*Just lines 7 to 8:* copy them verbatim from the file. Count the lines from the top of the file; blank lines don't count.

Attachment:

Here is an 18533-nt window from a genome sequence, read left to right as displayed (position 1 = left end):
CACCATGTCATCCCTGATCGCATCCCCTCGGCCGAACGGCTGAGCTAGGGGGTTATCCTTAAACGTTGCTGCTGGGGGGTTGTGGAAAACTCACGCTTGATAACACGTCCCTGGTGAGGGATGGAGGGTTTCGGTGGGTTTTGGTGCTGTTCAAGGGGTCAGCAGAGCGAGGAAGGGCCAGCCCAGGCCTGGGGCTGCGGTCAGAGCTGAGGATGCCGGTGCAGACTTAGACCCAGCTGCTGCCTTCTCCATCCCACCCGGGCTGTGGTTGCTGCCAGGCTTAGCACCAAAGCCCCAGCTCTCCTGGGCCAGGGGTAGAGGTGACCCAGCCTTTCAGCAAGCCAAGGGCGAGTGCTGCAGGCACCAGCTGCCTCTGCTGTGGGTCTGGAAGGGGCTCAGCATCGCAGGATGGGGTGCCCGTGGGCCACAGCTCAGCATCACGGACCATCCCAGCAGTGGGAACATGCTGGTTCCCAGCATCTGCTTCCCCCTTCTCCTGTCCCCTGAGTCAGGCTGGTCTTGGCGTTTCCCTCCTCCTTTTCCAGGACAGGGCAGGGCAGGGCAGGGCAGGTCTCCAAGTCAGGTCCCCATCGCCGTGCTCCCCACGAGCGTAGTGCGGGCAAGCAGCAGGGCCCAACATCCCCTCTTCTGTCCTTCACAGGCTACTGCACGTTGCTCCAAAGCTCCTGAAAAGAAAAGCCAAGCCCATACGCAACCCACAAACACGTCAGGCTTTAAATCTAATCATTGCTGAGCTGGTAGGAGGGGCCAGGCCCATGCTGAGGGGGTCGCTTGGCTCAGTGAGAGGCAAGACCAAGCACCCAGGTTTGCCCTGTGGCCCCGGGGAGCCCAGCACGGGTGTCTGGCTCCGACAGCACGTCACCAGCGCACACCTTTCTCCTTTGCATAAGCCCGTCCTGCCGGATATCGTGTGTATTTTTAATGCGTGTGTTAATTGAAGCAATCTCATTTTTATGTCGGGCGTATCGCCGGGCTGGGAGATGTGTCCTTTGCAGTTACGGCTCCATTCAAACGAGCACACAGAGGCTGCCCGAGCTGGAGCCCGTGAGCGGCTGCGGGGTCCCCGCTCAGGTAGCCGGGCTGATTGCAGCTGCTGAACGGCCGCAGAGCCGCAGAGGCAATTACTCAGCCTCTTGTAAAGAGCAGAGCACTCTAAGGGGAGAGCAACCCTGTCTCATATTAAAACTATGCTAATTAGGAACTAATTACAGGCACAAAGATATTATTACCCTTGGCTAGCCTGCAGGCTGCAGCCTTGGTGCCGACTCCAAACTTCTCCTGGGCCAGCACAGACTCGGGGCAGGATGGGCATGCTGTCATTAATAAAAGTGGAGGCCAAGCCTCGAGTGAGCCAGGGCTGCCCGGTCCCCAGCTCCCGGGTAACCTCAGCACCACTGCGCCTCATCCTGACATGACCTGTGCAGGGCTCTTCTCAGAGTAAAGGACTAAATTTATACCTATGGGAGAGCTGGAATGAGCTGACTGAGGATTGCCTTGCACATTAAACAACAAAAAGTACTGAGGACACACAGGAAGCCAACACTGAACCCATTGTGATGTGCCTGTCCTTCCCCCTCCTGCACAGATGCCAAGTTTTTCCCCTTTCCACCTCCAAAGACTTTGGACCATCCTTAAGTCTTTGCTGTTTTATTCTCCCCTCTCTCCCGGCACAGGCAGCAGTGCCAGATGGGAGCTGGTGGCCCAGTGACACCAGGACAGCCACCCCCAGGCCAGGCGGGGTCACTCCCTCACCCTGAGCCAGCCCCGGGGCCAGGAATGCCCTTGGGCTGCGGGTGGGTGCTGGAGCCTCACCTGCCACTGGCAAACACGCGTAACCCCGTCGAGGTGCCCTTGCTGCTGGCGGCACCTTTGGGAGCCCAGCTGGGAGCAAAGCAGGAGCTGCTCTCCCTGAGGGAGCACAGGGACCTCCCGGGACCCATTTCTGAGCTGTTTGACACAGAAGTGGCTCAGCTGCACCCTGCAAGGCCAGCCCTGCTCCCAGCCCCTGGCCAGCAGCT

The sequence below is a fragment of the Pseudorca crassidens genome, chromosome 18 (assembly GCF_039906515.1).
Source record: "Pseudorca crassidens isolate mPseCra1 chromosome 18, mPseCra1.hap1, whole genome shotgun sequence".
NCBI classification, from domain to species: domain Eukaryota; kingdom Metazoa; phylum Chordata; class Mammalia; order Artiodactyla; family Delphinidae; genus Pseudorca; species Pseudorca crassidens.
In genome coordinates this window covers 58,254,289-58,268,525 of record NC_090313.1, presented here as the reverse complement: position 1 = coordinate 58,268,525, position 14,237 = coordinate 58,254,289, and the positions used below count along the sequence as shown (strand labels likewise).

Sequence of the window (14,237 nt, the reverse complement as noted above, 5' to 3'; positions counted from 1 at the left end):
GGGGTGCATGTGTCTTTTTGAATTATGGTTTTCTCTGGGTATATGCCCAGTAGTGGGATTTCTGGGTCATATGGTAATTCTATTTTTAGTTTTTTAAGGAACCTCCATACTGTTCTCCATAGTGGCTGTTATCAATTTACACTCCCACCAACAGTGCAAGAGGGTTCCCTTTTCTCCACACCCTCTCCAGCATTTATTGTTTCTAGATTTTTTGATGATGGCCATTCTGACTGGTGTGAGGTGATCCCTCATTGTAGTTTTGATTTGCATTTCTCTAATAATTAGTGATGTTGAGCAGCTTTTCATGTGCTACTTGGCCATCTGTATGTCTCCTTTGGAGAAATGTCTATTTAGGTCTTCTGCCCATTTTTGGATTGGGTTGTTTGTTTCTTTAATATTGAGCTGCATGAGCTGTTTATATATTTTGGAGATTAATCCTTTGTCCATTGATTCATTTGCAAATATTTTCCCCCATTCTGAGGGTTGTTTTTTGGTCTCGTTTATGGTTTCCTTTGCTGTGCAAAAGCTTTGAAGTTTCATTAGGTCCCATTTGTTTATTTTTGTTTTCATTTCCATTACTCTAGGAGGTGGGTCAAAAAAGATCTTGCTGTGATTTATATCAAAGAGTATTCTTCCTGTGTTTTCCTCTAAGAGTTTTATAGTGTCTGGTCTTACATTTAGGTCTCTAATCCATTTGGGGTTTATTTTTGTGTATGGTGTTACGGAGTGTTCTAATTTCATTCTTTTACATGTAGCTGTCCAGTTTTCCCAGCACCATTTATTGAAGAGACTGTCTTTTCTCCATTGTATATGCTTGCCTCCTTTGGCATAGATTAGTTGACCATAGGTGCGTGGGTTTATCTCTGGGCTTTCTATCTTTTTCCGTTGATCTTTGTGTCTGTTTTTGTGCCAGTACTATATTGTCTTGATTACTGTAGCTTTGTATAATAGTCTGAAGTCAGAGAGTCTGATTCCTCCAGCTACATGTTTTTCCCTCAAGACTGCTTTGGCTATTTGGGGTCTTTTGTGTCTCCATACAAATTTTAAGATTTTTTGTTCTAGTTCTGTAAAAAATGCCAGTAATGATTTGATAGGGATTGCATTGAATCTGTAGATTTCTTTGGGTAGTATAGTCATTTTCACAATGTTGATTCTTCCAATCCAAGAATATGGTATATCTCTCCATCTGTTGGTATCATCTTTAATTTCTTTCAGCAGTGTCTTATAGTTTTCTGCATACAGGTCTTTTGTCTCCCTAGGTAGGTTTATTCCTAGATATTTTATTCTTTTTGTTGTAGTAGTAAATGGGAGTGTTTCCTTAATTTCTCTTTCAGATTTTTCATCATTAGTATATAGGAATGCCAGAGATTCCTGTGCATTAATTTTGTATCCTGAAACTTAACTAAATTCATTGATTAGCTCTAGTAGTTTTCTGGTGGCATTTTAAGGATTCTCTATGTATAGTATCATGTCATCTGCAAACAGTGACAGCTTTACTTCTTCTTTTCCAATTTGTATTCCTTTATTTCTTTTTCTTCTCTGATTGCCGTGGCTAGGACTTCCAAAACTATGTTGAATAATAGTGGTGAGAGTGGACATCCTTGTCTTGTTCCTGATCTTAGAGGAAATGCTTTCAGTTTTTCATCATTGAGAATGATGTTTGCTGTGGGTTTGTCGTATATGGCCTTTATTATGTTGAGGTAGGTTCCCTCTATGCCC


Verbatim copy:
Sequence of the window (14,237 nt, the reverse complement as noted above, 5' to 3'; positions counted from 1 at the left end):
GGGGTGCATGTGTCTTTTTGAATTATGGTTTTCTCTGGGTATATGCCCAGTAGTGGGATTTCTGGGTCATATGGTAATTCTATTTTTAGTTTTTTAAGGAACCTCCATACTGTTCTCCATAGTGGCTGTTATCAATTTACACTCCCACCAACAGTGCAAGAGGGTTCCCTTTTCTCCACACCCTCTCCAGCATTTATTGTTTCTAGATTTTTTGATGATGGCCATTCTGACTGGTGTGAGGTGATCCCTCATTGTAGTTTTGATTTGCATTTCTCTAATAATTAGTGATGTTGAGCAGCTTTTCATGTGCTACTTGGCCATCTGTATGTCTCCTTTGGAGAAATGTCTATTTAGGTCTTCTGCCCATTTTTGGATTGGGTTGTTTGTTTCTTTAATATTGAGCTGCATGAGCTGTTTATATATTTTGGAGATTAATCCTTTGTCCATTGATTCATTTGCAAATATTTTCCCCCATTCTGAGGGTTGTTTTTTGGTCTCGTTTATGGTTTCCTTTGCTGTGCAAAAGCTTTGAAGTTTCATTAGGTCCCATTTGTTTATTTTTGTTTTCATTTCCATTACTCTAGGAGGTGGGTCAAAAAAGATCTTGCTGTGATTTATATCAAAGAGTATTCTTCCTGTGTTTTCCTCTAAGAGTTTTATAGTGTCTGGTCTTACATTTAGGTCTCTAATCCATTTGGGGTTTATTTTTGTGTATGGTGTTACGGAGTGTTCTAATTTCATTCTTTTACATGTAGCTGTCCAGTTTTCCCAGCACCATTTATTGAAGAGACTGTCTTTTCTCCATTGTATATGCTTGCCTCCTTTGGCATAGATTAGTTGACCATAGGTGCGTGGGTTTATCTCTGGGCTTTCTATCTTTTTCCGTTGATCTTTGTGTCTGTTTTTGTGCCAGTACTATATTGTCTTGATTACTGTAGCTTTGTATAATAGTCTGAAGTCAGAGAGTCTGATTCCTCCAGCTACATGTTTTTCCCTCAAGACTGCTTTGGCTATTTGGGGTCTTTTGTGTCTCCATACAAATTTTAAGATTTTTTGTTCTAGTTCTGTAAAAAATGCCAGTAATGATTTGATAGGGATTGCATTGAATCTGTAGATTTCTTTGGGTAGTATAGTCATTTTCACAATGTTGATTCTTCCAATCCAAGAATATGGTATATCTCTCCATCTGTTGGTATCATCTTTAATTTCTTTCAGCAGTGTCTTATAGTTTTCTGCATACAGGTCTTTTGTCTCCCTAGGTAGGTTTATTCCTAGATATTTTATTCTTTTTGTTGTAGTAGTAAATGGGAGTGTTTCCTTAATTTCTCTTTCAGATTTTTCATCATTAGTATATAGGAATGCCAGAGATTCCTGTGCATTAATTTTGTATCCTGAAACTTAACTAAATTCATTGATTAGCTCTAGTAGTTTTCTGGTGGCATTTTAAGGATTCTCTATGTATAGTATCATGTCATCTGCAAACAGTGACAGCTTTACTTCTTCTTTTCCAATTTGTATTCCTTTATTTCTTTTTCTTCTCTGATTGCCGTGGCTAGGACTTCCAAAACTATGTTGAATAATAGTGGTGAGAGTGGACATCCTTGTCTTGTTCCTGATCTTAGAGGAAATGCTTTCAGTTTTTCATCATTGAGAATGATGTTTGCTGTGGGTTTGTCGTATATGGCCTTTATTATGTTGAGGTAGGTTCCCTCTATGCCC